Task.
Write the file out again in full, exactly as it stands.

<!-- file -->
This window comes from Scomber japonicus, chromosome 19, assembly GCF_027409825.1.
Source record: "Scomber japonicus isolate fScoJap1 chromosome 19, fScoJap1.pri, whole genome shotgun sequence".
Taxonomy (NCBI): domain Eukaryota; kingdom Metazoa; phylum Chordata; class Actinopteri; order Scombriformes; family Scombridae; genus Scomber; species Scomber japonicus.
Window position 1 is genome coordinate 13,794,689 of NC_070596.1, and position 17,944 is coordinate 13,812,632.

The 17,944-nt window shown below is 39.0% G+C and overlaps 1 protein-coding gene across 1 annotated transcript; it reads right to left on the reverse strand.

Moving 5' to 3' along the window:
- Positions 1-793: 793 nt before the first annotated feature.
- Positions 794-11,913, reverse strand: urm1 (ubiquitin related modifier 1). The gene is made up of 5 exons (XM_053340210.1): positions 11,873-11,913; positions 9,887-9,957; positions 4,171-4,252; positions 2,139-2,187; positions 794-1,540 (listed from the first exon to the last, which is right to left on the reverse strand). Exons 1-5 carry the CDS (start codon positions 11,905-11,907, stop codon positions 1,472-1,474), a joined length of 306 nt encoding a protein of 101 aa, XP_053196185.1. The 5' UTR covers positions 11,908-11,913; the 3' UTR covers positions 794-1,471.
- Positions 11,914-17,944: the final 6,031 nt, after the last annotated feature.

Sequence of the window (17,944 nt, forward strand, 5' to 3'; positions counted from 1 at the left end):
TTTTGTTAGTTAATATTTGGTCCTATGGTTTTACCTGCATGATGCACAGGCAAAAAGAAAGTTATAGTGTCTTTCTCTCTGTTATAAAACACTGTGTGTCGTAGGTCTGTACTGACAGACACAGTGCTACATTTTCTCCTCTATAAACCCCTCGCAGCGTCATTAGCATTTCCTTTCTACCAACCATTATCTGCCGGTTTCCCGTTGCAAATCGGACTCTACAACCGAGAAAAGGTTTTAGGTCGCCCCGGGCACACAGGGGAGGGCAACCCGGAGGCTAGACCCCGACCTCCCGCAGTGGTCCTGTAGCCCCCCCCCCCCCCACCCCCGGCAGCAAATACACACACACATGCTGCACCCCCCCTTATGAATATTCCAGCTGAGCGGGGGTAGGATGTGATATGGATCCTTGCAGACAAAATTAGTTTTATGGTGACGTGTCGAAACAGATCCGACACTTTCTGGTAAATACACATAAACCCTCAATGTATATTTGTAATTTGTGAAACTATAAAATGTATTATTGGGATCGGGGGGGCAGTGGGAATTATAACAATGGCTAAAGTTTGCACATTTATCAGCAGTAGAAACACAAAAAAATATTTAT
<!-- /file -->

This window comes from Scomber japonicus, chromosome 19, assembly GCF_027409825.1.
Source record: "Scomber japonicus isolate fScoJap1 chromosome 19, fScoJap1.pri, whole genome shotgun sequence".
Taxonomy (NCBI): domain Eukaryota; kingdom Metazoa; phylum Chordata; class Actinopteri; order Scombriformes; family Scombridae; genus Scomber; species Scomber japonicus.
Window position 1 is genome coordinate 13,794,689 of NC_070596.1, and position 17,944 is coordinate 13,812,632.

The 17,944-nt window shown below is 39.0% G+C and overlaps 1 protein-coding gene across 1 annotated transcript; it reads right to left on the reverse strand.

Moving 5' to 3' along the window:
- Positions 1-793: 793 nt before the first annotated feature.
- Positions 794-11,913, reverse strand: urm1 (ubiquitin related modifier 1). The gene is made up of 5 exons (XM_053340210.1): positions 11,873-11,913; positions 9,887-9,957; positions 4,171-4,252; positions 2,139-2,187; positions 794-1,540 (listed from the first exon to the last, which is right to left on the reverse strand). Exons 1-5 carry the CDS (start codon positions 11,905-11,907, stop codon positions 1,472-1,474), a joined length of 306 nt encoding a protein of 101 aa, XP_053196185.1. The 5' UTR covers positions 11,908-11,913; the 3' UTR covers positions 794-1,471.
- Positions 11,914-17,944: the final 6,031 nt, after the last annotated feature.

Sequence of the window (17,944 nt, forward strand, 5' to 3'; positions counted from 1 at the left end):
TTTTGTTAGTTAATATTTGGTCCTATGGTTTTACCTGCATGATGCACAGGCAAAAAGAAAGTTATAGTGTCTTTCTCTCTGTTATAAAACACTGTGTGTCGTAGGTCTGTACTGACAGACACAGTGCTACATTTTCTCCTCTATAAACCCCTCGCAGCGTCATTAGCATTTCCTTTCTACCAACCATTATCTGCCGGTTTCCCGTTGCAAATCGGACTCTACAACCGAGAAAAGGTTTTAGGTCGCCCCGGGCACACAGGGGAGGGCAACCCGGAGGCTAGACCCCGACCTCCCGCAGTGGTCCTGTAGCCCCCCCCCCCCCCACCCCCGGCAGCAAATACACACACACATGCTGCACCCCCCCTTATGAATATTCCAGCTGAGCGGGGGTAGGATGTGATATGGATCCTTGCAGACAAAATTAGTTTTATGGTGACGTGTCGAAACAGATCCGACACTTTCTGGTAAATACACATAAACCCTCAATGTATATTTGTAATTTGTGAAACTATAAAATGTATTATTGGGATCGGGGGGGCAGTGGGAATTATAACAATGGCTAAAGTTTGCACATTTATCAGCAGTAGAAACACAAAAAAATATTTAT